• 53,121 confirmed cases and 44 deaths (Source:
  • Vaccinations: Iceland – 77% fully vaccinated (East Iceland – 77.77%, Greater Reykjavik – 74.47%, North Iceland – 79.75%, South Iceland – 75.68%, Suðurnes Peninsula – 69.17%, West Fjords – 75.70%, West Iceland – 77.13% (Source: vaccinations


  • 538,784 confirmed cases (164,504 positive cases in Viken, 129,992 in Oslo, 43,306 in Vestland, 35,994 in Rogaland, 34,654 in Vestfold and Telemark, 32,036 in Trøndelag, 26,371 in Agder, 22,533 in Innlandet, 15,790 in Troms and Finnmark, 12,131 in Møre and Romsdal, 10,552 in Nordland), 1,412 deaths. 9,774,229 tested. 7,587 hospitalised and 1,530 admitted to ICU. (Source: FHI).
  • Vaccinations (18+): 92.9% first dose. 90% second dose. (Source: FHI).


  • 1,700,336 confirmed cases (428,016 in Stockholm, 287,344 in Västra Götaland, 243,203 in Skåne, 67,537 in Halland, 61,523 in Uppsala, 60,738 in Jönköping, 59,578 in Östergötland, 51,913 in Örebro, 49,530 in Gävleborg, 47,902 in Västmanland, 42,563 in Dalarna, 41,668 in Sörmland, 36,486 in Västernorrland, 35,719 in Kalmar, 35,433 in Värmland, 35,360 in Västerbotten, 35,250 in Norrbotten, 31,966 in Kronoberg, 22,995 in Jämtland, 18,687 in Blekinge, 6,925 in Gotland), 15,688 deaths. (Source: C19.SE).
  • Vaccinations: 7,806,103. (Source: C19.SE).


  • 10,716,397 confirmed cases (2,113,370 in Moscow, 672,359 in Moscow Oblast, 893,098 in Saint Petersburg, 85,541 in Kaliningrad Oblast, 73,154 in Pskov Oblast, 106,543 in Leningrad Oblast, 67,470 in Novgorod Oblast, 102,685 in Tver Oblast, 87,262 in Smolensk Oblast, 89,391 in Yaroslavl Oblast, 99,576 in Bryansk Oblast, 67,567 in Kaluga Oblast, 84,785 in Vladimir Oblast, 70,276 in Ivanovo Oblast, 49,484 in Kostroma Oblast, 102,017 in Vologda Oblast, 93,947 in Murmansk Oblast, 92,800 in Republic of Karelia, 126,885 in Arkhangelsk Oblast, 3,575 in Nenets Autonomous Okrug, 99,395 in Komi Republic, 238,257 in Nizhny Novgorod Oblast, 82,409 in Kirov Oblast, 167,117 in Perm Krai, 207,376 in Sverdlovsk Oblast, 94,479 in Tyumen Oblast, 63,242 in Yamalo-Nenets Autonomous Okrug, 99,039 in Khanty-Mansi Autonomous Okrug, 178,684 in Krasnoyarsk Krai, 162,609 in Irkutsk Oblast, 79,266 in Yakutiya, 13,923 in Magadan Oblast, 2,996 in Chukotka Autonomous Okrug, 24,380 in Kamchatka Krai), 316,852 deaths. (Source: JHU).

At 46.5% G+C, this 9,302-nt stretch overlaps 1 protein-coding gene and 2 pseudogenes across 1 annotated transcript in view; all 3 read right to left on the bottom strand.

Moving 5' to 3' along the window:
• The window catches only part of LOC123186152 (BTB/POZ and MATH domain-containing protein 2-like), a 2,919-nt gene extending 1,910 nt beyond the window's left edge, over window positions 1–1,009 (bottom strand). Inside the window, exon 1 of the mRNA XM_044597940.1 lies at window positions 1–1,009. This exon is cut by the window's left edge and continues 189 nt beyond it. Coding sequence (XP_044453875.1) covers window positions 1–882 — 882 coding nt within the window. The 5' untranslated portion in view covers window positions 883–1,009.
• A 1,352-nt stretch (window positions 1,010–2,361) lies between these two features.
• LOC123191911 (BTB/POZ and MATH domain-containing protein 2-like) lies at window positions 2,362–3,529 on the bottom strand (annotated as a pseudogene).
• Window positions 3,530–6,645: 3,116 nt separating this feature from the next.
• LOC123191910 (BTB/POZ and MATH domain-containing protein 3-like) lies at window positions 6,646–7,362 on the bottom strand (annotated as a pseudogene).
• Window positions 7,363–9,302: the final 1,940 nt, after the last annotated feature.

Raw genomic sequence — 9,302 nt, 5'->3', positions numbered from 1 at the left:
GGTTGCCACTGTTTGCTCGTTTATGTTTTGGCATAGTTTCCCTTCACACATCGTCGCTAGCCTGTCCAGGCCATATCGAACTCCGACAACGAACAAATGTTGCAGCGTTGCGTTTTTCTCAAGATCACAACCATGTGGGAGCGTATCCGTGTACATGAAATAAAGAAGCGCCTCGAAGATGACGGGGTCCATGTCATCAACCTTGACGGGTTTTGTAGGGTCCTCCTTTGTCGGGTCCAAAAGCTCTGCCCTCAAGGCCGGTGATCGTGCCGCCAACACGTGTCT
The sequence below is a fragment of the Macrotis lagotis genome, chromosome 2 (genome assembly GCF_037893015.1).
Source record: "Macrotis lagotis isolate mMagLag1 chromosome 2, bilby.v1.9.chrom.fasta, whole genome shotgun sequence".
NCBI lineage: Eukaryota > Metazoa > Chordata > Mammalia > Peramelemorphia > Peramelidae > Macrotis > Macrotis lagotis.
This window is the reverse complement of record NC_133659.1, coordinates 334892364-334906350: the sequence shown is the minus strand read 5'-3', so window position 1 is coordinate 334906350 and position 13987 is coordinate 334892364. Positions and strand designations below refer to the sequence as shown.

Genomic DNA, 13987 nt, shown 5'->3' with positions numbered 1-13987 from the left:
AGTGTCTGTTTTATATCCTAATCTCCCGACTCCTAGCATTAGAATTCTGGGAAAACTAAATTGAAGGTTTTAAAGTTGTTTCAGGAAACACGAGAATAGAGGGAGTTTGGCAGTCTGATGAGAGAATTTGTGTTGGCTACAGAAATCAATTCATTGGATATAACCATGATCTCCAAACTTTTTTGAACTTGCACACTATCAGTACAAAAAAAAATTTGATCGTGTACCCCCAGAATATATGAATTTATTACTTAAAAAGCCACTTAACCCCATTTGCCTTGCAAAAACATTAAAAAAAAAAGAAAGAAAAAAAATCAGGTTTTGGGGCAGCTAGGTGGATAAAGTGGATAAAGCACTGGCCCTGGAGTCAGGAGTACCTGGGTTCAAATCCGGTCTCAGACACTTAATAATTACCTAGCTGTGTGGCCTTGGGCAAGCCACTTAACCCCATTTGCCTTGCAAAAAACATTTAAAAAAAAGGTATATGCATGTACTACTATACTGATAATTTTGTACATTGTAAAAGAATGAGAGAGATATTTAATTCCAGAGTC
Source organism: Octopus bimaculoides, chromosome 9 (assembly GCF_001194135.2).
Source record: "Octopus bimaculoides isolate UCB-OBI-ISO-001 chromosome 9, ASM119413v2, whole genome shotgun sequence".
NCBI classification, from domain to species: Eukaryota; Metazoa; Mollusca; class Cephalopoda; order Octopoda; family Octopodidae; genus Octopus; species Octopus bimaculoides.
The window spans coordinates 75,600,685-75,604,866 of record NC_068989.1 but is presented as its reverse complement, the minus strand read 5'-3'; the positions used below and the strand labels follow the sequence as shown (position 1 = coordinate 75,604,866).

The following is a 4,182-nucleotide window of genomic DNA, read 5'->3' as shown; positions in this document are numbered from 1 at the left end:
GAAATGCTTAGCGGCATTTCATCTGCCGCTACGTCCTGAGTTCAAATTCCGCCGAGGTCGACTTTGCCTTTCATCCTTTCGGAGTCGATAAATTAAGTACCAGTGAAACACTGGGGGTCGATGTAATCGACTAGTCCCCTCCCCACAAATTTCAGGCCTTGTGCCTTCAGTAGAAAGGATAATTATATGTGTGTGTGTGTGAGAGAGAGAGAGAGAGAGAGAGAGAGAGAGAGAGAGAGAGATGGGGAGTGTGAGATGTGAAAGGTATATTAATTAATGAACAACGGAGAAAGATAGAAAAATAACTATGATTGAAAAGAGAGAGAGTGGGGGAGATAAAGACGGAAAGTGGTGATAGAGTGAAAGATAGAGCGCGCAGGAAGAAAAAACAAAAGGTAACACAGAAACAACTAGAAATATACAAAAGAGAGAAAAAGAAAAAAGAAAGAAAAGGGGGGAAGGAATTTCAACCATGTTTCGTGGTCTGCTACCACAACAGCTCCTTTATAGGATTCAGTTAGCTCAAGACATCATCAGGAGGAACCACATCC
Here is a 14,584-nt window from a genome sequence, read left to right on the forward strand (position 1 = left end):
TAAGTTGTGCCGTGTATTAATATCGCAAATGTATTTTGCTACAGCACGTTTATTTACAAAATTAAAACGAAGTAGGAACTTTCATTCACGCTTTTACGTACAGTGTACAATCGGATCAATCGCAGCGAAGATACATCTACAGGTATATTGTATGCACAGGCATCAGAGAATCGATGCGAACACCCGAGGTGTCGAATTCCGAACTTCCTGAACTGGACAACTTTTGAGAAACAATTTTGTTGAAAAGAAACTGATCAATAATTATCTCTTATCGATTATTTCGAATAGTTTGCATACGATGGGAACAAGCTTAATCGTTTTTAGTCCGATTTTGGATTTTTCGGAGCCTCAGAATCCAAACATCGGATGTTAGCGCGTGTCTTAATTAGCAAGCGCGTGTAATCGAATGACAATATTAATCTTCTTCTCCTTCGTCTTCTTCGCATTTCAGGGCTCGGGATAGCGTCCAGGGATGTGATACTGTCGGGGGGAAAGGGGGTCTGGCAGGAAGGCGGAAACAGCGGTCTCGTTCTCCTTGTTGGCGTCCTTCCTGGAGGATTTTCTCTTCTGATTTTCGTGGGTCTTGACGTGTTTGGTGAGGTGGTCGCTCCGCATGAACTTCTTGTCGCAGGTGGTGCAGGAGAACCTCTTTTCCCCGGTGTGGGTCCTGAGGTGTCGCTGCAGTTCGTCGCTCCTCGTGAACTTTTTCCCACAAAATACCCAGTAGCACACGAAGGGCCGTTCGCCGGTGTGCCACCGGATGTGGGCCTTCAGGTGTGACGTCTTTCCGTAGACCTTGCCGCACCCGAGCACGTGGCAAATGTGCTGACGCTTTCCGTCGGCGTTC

• Vaccinations: 51.5% first dose, 47.3% second dose. (Source: OWID).  

Arctic States: Measures to Address COVID-19 Pandemic

For further information, click on buttons below:



Kingdom of Denmark




Latest news about Sweden’s Coronavirus Measures 




Image: Scandic Congress Center Marina, Helsinki. The venue to the cancelled ATCM 34. Source: Scandic Hotels.[xiv]

Avoiding Fragmentation

The spread of the virus, and its effects on national and regional economies, livelihoods, supply chains, infrastructure and mobility, has illustrated the intensely connected nature of the world economy. The Arctic and Antarctic are not immune. These translate as specific and uneven impacts at the local level, which highlight more fundamental and underlying vulnerabilities in certain areas. Infrastructure in the Far North is one such area of concern. This is why a concerted, international effort to combat the virus is so important, and the exploitation of this crisis by petty nationalism worrying. A spokesperson for China’s Foreign Ministry added fuel to the fires of conspiracy by tweeting that it may have been the US Army that brought the virus to Wuhan.[xix] The Trump Administration sought to blame its usual foes and even friends – China, with labels of the ‘Wuhan virus’ and ‘Chinese virus’, and also Europe, whereupon a travel ban was announced without notice, which at first did not include the UK and Ireland (supposedly for having secure borders).[xx] Italy’s nationalists were quick to pin the blame on familiar targets – the EU, and migrants arriving from Africa.